By Joshua Stevens
It’s a ubiquitous daily dose of pep that ramps up our psyche and fuels our daily grind. I’m not talking about the latest season of “30 Rock” on Netflix. I’m talking about caffeine.
Caffeine can serve as a morning pick-me-up, a mug of warmth on a cold day or a training aid. Most of us go the routes of coffee or energy drinks to get a jolt. These do the trick – a cup of coffee can provide up to 150 milligrams of caffeine – but the drawbacks may be as severe as the headache you get from withdrawal when you go without for a day. Alternatives abound in the realm of a leaf, Camellia sinensis, without these side effects and perhaps with benefits like high-dose antioxidant support, improved sleep and regular bowel movements. Yeah, I said it. The mystery leaf is tea. Oh, and plenty of caffeine to “pick you up.”
The problem with coffee is the ground coffee itself is an irritant to the gastro-intestinal tract. This is why a lot of coffee drinkers rely on their morning dose to inspire a daily bowel movement. This chronic irritation of the stomach can aggravate ulcers, dehydrate, and adversely affect your blood sugar. Energy drinks also contain high-dose caffeine, taurine and sugar to boot. Long-term use of either of these can affect neurotransmitters like epinephrine and norepinephrine, which may create a dependency-like state.
Have you ever tried to quit coffee cold-turkey? Withdrawal symptoms are brutal: headaches, irritability, nausea. It’s no picnic. If you are a coffee drinker, you can wean yourself with less-caffeinated teas and avoid some of these problems.
Asian cultures have used brewed tea for many thousands of years for a variety of reasons, ranging from medicinal purposes by the Indian and Chinese to ceremonial productions by the Japanese. The one tea leaf, Camellia sinensis, is responsible for all tea varieties. Green and white teas contain the least amount of caffeine (20-30 milligrams per cup) but the most benefit from antioxidants and phytochemicals that support a healthy body. Black teas contain the most caffeine (50-60 milligrams per cup) but lose some of the antioxidant benefit due to the drying process. Hot, liquid herbal infusions are commonly described as tea, but technically, these are not tea. Herbal infusions like camomile or valerian root can be powerful sleep aids. Senna tea (aka “Smooth Move” – not kidding) can help with regularity and is not a stimulant.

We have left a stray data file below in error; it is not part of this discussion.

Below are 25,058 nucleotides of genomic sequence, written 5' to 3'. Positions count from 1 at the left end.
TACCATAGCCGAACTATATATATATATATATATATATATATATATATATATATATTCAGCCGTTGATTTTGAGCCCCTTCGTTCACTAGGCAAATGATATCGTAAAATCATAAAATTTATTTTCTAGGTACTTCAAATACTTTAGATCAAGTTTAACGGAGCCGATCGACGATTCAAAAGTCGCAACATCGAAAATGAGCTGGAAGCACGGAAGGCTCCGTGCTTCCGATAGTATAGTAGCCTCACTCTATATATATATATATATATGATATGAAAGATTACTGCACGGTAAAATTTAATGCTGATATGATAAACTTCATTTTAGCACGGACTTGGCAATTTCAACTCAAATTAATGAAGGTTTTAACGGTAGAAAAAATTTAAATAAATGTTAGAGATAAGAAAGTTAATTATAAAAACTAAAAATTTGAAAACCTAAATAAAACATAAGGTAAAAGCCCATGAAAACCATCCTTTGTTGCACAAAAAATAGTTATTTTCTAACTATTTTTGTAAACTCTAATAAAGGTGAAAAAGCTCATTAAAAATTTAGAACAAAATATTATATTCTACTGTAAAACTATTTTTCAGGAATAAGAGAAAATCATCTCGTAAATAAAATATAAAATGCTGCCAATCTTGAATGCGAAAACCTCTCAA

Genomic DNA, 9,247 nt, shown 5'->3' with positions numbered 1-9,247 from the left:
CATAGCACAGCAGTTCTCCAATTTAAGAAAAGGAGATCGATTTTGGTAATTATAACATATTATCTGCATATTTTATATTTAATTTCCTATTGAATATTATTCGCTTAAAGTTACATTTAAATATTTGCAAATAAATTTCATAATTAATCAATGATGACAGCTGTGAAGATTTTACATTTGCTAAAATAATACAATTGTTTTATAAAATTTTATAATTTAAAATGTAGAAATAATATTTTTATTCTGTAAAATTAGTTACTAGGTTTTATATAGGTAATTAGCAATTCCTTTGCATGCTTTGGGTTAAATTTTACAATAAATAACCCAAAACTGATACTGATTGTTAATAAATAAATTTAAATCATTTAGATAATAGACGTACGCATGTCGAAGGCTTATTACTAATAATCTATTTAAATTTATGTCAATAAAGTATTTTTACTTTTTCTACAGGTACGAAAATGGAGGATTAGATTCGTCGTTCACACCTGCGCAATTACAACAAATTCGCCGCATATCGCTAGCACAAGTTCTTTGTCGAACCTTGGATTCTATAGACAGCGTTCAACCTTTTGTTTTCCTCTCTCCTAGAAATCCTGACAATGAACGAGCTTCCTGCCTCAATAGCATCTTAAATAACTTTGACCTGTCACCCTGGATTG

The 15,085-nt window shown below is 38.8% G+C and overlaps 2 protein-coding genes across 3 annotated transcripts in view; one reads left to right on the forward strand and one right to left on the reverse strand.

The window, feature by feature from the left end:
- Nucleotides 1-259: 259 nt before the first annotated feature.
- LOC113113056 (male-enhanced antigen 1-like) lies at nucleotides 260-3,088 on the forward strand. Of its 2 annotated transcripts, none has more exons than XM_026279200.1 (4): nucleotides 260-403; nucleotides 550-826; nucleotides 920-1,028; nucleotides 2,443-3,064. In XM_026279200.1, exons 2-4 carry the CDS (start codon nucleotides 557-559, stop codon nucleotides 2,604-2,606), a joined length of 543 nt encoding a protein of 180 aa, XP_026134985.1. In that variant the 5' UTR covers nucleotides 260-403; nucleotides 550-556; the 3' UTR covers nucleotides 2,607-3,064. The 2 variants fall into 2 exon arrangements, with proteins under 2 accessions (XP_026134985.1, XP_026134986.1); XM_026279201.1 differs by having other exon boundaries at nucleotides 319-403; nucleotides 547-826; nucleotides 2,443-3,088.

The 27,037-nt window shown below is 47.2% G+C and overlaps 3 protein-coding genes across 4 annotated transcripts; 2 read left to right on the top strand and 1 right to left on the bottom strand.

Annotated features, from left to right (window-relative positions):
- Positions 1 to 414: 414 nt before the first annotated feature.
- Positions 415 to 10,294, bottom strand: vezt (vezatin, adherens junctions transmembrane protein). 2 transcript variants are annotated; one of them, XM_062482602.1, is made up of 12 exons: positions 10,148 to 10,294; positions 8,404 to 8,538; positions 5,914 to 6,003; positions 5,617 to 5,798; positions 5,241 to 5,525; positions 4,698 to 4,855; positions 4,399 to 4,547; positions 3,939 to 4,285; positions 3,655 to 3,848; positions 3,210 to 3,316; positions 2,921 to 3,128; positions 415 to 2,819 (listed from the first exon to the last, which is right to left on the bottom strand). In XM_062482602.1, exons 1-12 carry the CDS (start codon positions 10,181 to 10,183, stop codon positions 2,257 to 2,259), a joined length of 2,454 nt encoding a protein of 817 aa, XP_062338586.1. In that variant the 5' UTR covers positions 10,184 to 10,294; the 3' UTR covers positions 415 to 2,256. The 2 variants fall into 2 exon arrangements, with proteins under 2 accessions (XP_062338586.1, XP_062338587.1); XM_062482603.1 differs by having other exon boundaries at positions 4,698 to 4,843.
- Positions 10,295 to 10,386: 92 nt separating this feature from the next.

According to traditional Chinese medicine, all teas boost your “chi,” which is the energetic sum of all your biological processes in your body, or how much energy you produce daily. Who couldn’t use more of that? Your body will thank you for the switch many times over.
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Joshua Stevens, D.C., is a holistic chiropractor in Chapel Hill and Durham, where he utilizes chiropractic, acupuncture, detoxification, nutrition and cold-laser therapy with patients. A two-time Ironman finisher, he focuses on racing cyclocross and mountain bikes ... much easier!